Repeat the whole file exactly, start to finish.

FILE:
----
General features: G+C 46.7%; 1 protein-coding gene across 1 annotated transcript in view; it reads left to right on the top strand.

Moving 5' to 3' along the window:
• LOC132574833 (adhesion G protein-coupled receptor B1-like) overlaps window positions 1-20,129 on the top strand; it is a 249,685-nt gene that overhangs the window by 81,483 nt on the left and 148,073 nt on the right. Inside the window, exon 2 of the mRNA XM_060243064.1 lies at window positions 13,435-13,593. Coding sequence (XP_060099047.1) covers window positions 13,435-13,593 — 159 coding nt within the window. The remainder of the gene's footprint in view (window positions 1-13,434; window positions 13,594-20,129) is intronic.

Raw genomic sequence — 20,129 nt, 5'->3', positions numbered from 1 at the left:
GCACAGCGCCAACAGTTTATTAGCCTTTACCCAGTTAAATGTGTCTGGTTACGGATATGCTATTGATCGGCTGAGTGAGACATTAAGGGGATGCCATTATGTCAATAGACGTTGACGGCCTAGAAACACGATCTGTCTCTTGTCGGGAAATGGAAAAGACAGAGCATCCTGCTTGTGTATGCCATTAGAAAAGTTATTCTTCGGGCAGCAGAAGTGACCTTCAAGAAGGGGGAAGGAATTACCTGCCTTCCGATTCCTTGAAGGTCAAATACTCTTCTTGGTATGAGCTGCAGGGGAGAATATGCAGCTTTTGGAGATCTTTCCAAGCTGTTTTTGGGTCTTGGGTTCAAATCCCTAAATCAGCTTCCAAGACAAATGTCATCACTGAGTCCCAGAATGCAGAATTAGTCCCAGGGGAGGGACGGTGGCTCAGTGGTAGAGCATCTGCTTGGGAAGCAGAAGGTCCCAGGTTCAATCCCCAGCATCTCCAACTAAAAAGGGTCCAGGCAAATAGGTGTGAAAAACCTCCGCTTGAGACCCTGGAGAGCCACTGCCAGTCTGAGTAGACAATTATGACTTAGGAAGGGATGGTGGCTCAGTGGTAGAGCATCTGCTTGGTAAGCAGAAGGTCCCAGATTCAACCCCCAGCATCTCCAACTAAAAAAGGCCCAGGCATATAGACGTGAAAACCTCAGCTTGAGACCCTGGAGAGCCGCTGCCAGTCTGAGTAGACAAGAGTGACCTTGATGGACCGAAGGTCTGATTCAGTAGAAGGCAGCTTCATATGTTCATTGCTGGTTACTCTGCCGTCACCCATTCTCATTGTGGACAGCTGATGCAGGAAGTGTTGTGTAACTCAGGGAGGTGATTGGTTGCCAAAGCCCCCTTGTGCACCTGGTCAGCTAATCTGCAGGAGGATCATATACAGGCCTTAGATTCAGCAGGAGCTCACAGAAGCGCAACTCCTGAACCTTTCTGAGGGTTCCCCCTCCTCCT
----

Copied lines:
General features: G+C 46.7%; 1 protein-coding gene across 1 annotated transcript in view; it reads left to right on the top strand.

Moving 5' to 3' along the window:
• LOC132574833 (adhesion G protein-coupled receptor B1-like) overlaps window positions 1-20,129 on the top strand; it is a 249,685-nt gene that overhangs the window by 81,483 nt on the left and 148,073 nt on the right. Inside the window, exon 2 of the mRNA XM_060243064.1 lies at window positions 13,435-13,593. Coding sequence (XP_060099047.1) covers window positions 13,435-13,593 — 159 coding nt within the window. The remainder of the gene's footprint in view (window positions 1-13,434; window positions 13,594-20,129) is intronic.

Raw genomic sequence — 20,129 nt, 5'->3', positions numbered from 1 at the left:
GCACAGCGCCAACAGTTTATTAGCCTTTACCCAGTTAAATGTGTCTGGTTACGGATATGCTATTGATCGGCTGAGTGAGACATTAAGGGGATGCCATTATGTCAATAGACGTTGACGGCCTAGAAACACGATCTGTCTCTTGTCGGGAAATGGAAAAGACAGAGCATCCTGCTTGTGTATGCCATTAGAAAAGTTATTCTTCGGGCAGCAGAAGTGACCTTCAAGAAGGGGGAAGGAATTACCTGCCTTCCGATTCCTTGAAGGTCAAATACTCTTCTTGGTATGAGCTGCAGGGGAGAATATGCAGCTTTTGGAGATCTTTCCAAGCTGTTTTTGGGTCTTGGGTTCAAATCCCTAAATCAGCTTCCAAGACAAATGTCATCACTGAGTCCCAGAATGCAGAATTAGTCCCAGGGGAGGGACGGTGGCTCAGTGGTAGAGCATCTGCTTGGGAAGCAGAAGGTCCCAGGTTCAATCCCCAGCATCTCCAACTAAAAAGGGTCCAGGCAAATAGGTGTGAAAAACCTCCGCTTGAGACCCTGGAGAGCCACTGCCAGTCTGAGTAGACAATTATGACTTAGGAAGGGATGGTGGCTCAGTGGTAGAGCATCTGCTTGGTAAGCAGAAGGTCCCAGATTCAACCCCCAGCATCTCCAACTAAAAAAGGCCCAGGCATATAGACGTGAAAACCTCAGCTTGAGACCCTGGAGAGCCGCTGCCAGTCTGAGTAGACAAGAGTGACCTTGATGGACCGAAGGTCTGATTCAGTAGAAGGCAGCTTCATATGTTCATTGCTGGTTACTCTGCCGTCACCCATTCTCATTGTGGACAGCTGATGCAGGAAGTGTTGTGTAACTCAGGGAGGTGATTGGTTGCCAAAGCCCCCTTGTGCACCTGGTCAGCTAATCTGCAGGAGGATCATATACAGGCCTTAGATTCAGCAGGAGCTCACAGAAGCGCAACTCCTGAACCTTTCTGAGGGTTCCCCCTCCTCCT